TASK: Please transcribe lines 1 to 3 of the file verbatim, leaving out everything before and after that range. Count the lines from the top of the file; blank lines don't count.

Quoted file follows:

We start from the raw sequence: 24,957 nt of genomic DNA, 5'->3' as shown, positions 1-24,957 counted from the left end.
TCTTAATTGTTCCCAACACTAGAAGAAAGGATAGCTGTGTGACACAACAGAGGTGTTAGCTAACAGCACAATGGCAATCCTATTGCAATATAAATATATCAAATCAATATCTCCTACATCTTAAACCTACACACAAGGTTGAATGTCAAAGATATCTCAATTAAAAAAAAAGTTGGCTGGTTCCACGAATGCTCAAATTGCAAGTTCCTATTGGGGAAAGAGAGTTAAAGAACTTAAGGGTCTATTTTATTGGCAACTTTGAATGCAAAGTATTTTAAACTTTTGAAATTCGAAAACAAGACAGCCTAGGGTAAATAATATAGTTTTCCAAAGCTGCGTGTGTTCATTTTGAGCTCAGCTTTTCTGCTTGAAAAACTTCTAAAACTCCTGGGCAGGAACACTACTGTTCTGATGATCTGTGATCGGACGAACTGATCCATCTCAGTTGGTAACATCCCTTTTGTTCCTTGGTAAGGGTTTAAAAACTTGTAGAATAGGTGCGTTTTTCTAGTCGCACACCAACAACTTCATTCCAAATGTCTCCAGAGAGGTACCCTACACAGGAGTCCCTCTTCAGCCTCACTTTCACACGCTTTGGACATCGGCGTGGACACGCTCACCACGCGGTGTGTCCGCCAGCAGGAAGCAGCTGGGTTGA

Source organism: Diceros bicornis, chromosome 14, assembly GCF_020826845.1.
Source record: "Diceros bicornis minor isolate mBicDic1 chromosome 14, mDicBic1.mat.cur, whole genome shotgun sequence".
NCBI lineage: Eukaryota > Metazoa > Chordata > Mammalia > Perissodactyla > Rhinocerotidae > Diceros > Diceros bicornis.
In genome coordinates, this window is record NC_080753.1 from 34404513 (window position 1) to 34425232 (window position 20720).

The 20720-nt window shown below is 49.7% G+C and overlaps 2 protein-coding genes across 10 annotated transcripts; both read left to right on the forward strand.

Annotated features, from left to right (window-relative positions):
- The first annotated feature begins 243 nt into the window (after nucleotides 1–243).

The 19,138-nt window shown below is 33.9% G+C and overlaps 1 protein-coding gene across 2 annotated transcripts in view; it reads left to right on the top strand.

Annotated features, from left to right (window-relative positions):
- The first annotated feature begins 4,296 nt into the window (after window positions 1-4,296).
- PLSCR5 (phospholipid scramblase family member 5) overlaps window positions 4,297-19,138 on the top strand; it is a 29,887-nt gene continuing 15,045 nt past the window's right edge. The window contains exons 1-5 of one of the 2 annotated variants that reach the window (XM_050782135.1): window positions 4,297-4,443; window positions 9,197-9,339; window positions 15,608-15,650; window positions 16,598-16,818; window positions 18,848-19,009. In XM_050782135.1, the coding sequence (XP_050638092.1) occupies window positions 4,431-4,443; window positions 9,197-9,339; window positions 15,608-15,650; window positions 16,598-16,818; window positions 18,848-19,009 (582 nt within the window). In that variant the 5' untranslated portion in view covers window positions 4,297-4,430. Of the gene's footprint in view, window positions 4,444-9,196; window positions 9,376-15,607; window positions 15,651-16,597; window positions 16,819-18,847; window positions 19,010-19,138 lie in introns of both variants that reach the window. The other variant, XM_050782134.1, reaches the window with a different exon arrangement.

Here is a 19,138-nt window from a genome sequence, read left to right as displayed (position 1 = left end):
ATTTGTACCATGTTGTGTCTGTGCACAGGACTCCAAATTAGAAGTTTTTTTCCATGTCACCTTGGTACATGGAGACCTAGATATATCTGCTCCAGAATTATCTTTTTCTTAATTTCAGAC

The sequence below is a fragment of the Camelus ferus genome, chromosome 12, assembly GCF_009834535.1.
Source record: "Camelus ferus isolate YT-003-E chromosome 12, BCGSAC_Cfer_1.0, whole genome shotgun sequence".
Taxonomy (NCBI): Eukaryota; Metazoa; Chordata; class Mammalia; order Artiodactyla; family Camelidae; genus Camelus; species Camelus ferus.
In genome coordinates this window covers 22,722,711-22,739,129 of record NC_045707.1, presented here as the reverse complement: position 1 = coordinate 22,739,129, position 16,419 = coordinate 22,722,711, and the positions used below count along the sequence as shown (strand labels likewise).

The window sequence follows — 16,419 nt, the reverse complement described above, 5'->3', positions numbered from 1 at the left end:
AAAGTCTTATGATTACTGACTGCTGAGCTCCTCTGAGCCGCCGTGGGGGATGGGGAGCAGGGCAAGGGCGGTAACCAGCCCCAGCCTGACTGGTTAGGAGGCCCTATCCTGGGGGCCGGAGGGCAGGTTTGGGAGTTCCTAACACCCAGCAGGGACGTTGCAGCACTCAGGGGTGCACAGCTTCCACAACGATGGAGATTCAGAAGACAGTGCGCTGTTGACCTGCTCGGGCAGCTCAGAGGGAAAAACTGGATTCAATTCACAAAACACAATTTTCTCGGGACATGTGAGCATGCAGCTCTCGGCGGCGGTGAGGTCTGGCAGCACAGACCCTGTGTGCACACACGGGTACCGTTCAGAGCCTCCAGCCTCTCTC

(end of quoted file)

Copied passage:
We start from the raw sequence: 24,957 nt of genomic DNA, 5'->3' as shown, positions 1-24,957 counted from the left end.
TCTTAATTGTTCCCAACACTAGAAGAAAGGATAGCTGTGTGACACAACAGAGGTGTTAGCTAACAGCACAATGGCAATCCTATTGCAATATAAATATATCAAATCAATATCTCCTACATCTTAAACCTACACACAAGGTTGAATGTCAAAGATATCTCAATTAAAAAAAAAGTTGGCTGGTTCCACGAATGCTCAAATTGCAAGTTCCTATTGGGGAAAGAGAGTTAAAGAACTTAAGGGTCTATTTTATTGGCAACTTTGAATGCAAAGTATTTTAAACTTTTGAAATTCGAAAACAAGACAGCCTAGGGTAAATAATATAGTTTTCCAAAGCTGCGTGTGTTCATTTTGAGCTCAGCTTTTCTGCTTGAAAAACTTCTAAAACTCCTGGGCAGGAACACTACTGTTCTGATGATCTGTGATCGGACGAACTGATCCATCTCAGTTGGTAACATCCCTTTTGTTCCTTGGTAAGGGTTTAAAAACTTGTAGAATAGGTGCGTTTTTCTAGTCGCACACCAACAACTTCATTCCAAATGTCTCCAGAGAGGTACCCTACACAGGAGTCCCTCTTCAGCCTCACTTTCACACGCTTTGGACATCGGCGTGGACACGCTCACCACGCGGTGTGTCCGCCAGCAGGAAGCAGCTGGGTTGA

Source organism: Diceros bicornis, chromosome 14, assembly GCF_020826845.1.